For at least 1,500 years the Limahuli Valley has been a Hawaiian place. Today, Limahuli is one of of the last easily-accessible valleys with intact archaeological complexes, native forest, pristine stream, and the presence of the descendants of the valley’s original inhabitants caring for it.
Limahuli is the largest of two valleys in the ahupua’a (traditional community) of Ha’ena. Well-known in ancient times because its presence in song, chant, proverbs and poetry, Ha’ena was the setting for two chapters in the epic tale of Hi’iaka-i-ka-poli-o-pele (the youngest sister of Pele, goddess of lava). It is also one of only two places where the sacred ‘oahi (fireworks) ceremony was performed from atop the majestic Makana mountain.
In more recent history, Ha’ena was one of the last standing and functioning ahupua’a in all of Hawai’i. In 1955, at the request of the Hui Ku’ai ‘Aina O Ha’ena, an association that had acquired the entire ahupua’a in 1875, the Fifth Circuit Court began proceedings to partition the land and create fee simple ownership of the ahupua’a. This process took 12 years to complete, during which time Hawai’i became a state and the new government designated the ahupua’a of Ha’ena as a new State Conservation District.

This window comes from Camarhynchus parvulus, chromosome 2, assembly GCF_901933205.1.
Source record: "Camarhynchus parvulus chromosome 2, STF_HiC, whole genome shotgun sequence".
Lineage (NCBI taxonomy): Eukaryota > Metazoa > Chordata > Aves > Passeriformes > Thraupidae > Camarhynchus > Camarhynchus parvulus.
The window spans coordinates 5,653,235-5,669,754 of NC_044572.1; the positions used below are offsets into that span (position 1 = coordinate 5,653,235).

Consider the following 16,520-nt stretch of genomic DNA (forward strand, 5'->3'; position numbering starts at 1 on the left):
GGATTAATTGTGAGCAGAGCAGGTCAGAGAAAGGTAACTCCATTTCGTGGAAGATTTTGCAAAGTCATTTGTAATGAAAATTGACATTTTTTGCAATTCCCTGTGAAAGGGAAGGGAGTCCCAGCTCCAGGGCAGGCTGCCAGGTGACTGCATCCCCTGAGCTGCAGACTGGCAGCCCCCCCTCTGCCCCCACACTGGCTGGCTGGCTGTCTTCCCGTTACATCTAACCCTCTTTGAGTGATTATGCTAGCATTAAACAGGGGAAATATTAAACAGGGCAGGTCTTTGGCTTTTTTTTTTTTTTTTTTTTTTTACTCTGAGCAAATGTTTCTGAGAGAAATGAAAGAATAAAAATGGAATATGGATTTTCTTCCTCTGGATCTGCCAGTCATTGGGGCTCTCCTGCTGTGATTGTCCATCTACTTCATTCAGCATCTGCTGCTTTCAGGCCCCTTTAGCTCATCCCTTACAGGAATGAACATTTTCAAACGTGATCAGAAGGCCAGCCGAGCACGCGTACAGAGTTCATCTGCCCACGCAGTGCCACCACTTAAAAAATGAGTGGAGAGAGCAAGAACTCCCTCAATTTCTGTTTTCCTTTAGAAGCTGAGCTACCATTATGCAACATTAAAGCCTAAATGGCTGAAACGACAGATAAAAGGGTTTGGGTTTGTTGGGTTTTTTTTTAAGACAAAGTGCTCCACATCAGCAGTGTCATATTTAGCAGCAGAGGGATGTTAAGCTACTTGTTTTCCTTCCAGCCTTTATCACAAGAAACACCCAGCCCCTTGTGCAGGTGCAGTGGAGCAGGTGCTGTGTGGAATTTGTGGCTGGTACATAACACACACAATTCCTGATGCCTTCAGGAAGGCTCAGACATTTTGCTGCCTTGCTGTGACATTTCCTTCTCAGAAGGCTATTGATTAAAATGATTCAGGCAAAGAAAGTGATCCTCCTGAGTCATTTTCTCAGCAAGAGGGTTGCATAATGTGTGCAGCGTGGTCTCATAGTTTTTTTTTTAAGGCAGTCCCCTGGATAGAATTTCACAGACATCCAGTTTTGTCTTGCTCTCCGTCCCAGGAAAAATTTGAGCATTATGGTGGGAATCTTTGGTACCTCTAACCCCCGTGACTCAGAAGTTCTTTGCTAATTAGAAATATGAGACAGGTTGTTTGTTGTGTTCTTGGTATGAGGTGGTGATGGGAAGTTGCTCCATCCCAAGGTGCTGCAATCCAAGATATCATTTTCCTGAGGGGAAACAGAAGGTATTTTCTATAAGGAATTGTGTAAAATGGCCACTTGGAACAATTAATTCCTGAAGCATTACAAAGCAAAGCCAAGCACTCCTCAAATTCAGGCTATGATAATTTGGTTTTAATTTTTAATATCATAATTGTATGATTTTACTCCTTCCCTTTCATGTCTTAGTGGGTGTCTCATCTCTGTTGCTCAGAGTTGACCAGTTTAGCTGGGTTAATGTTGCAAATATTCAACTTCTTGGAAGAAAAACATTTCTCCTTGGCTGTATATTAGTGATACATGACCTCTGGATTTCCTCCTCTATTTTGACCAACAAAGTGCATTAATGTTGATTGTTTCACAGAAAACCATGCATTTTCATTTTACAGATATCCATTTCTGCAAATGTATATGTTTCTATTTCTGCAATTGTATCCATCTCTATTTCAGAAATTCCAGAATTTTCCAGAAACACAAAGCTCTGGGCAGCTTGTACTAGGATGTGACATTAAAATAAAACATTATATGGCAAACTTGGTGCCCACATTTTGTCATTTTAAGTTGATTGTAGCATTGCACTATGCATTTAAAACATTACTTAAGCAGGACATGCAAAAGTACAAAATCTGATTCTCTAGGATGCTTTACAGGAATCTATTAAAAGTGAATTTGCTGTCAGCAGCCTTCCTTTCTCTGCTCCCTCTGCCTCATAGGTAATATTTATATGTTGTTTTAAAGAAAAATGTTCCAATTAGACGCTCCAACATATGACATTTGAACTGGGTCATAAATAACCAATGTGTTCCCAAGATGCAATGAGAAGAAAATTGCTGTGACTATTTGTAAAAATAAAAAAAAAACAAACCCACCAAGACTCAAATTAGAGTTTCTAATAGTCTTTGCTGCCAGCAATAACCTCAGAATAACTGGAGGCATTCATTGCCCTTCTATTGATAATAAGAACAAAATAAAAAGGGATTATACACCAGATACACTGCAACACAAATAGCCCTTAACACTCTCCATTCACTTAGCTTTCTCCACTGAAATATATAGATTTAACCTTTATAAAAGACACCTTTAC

At the end of the partition process in 1967, Limahuli Valley was assigned to Juliet Rice Wichman, a member of the Hui who had long recognized the need to preserve and protect Limahuli. She immediately removed the cattle and began developing a garden. Land was cleared, gravel roads were installed, and restoration work to the taro terraces started. In 1976, she gifted the lower part of the Valley, now known as Limahuli Garden, to the National Tropical Botanical Garden, and upon her death left the nearly 1,000 remaining acres to one of her grandsons, Chipper Wichman. After receiving formal training in tropical horticulture, both at NTBG and the University of Hawai’i, Wichman continued his grandmother’s legacy by adding plantings in the Garden portion and conducting a botanical survey of the area known today as Limahuli Preserve. Subsequently, in 1994, Wichman gave his acreage to NTBG as well, forming Limahuli Garden and Preserve as we know it today.
The goal for Limahuli Garden and Preserve is the ecological and cultural restoration of Limahuli Valley, using the ahupua’a system of resource management as a template for this work. Limahuli has won several awards in recognition of our work. These include the “Best Natural Botanical Garden” award from American Horticultural Society for demonstrating the “best environmental practices of water, soil, and rare plant conservation in an overall garden design”; and the Koa Award for our dedication to the perpetuation of the Hawaiian culture.